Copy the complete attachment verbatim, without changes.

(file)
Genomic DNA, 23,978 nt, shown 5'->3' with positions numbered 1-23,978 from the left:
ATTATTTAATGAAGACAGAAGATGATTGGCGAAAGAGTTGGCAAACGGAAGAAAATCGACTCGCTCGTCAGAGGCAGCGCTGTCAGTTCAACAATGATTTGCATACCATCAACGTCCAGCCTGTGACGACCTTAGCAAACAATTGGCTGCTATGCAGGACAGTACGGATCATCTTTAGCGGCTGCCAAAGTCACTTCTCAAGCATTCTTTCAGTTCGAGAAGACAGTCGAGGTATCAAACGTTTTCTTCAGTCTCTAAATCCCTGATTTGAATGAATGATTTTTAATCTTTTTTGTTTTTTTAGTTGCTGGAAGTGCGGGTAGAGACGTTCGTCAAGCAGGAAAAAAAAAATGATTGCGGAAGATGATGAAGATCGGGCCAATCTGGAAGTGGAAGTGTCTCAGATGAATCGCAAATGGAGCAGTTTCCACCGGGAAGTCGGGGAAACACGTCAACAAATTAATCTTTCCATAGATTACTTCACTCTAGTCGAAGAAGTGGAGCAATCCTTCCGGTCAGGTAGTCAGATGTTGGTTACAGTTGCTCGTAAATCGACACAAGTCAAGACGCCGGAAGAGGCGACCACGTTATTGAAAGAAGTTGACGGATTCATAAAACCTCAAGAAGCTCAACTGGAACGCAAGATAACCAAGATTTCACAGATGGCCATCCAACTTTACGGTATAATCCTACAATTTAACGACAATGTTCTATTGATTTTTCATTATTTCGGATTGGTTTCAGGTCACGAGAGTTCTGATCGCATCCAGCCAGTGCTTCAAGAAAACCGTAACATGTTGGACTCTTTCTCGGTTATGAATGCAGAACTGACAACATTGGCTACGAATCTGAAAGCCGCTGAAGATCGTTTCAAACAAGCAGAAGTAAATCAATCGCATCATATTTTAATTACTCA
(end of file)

Genomic DNA, 23,978 nt, shown 5'->3' with positions numbered 1-23,978 from the left:
ATTATTTAATGAAGACAGAAGATGATTGGCGAAAGAGTTGGCAAACGGAAGAAAATCGACTCGCTCGTCAGAGGCAGCGCTGTCAGTTCAACAATGATTTGCATACCATCAACGTCCAGCCTGTGACGACCTTAGCAAACAATTGGCTGCTATGCAGGACAGTACGGATCATCTTTAGCGGCTGCCAAAGTCACTTCTCAAGCATTCTTTCAGTTCGAGAAGACAGTCGAGGTATCAAACGTTTTCTTCAGTCTCTAAATCCCTGATTTGAATGAATGATTTTTAATCTTTTTTGTTTTTTTAGTTGCTGGAAGTGCGGGTAGAGACGTTCGTCAAGCAGGAAAAAAAAAATGATTGCGGAAGATGATGAAGATCGGGCCAATCTGGAAGTGGAAGTGTCTCAGATGAATCGCAAATGGAGCAGTTTCCACCGGGAAGTCGGGGAAACACGTCAACAAATTAATCTTTCCATAGATTACTTCACTCTAGTCGAAGAAGTGGAGCAATCCTTCCGGTCAGGTAGTCAGATGTTGGTTACAGTTGCTCGTAAATCGACACAAGTCAAGACGCCGGAAGAGGCGACCACGTTATTGAAAGAAGTTGACGGATTCATAAAACCTCAAGAAGCTCAACTGGAACGCAAGATAACCAAGATTTCACAGATGGCCATCCAACTTTACGGTATAATCCTACAATTTAACGACAATGTTCTATTGATTTTTCATTATTTCGGATTGGTTTCAGGTCACGAGAGTTCTGATCGCATCCAGCCAGTGCTTCAAGAAAACCGTAACATGTTGGACTCTTTCTCGGTTATGAATGCAGAACTGACAACATTGGCTACGAATCTGAAAGCCGCTGAAGATCGTTTCAAACAAGCAGAAGTAAATCAATCGCATCATATTTTAATTACTCA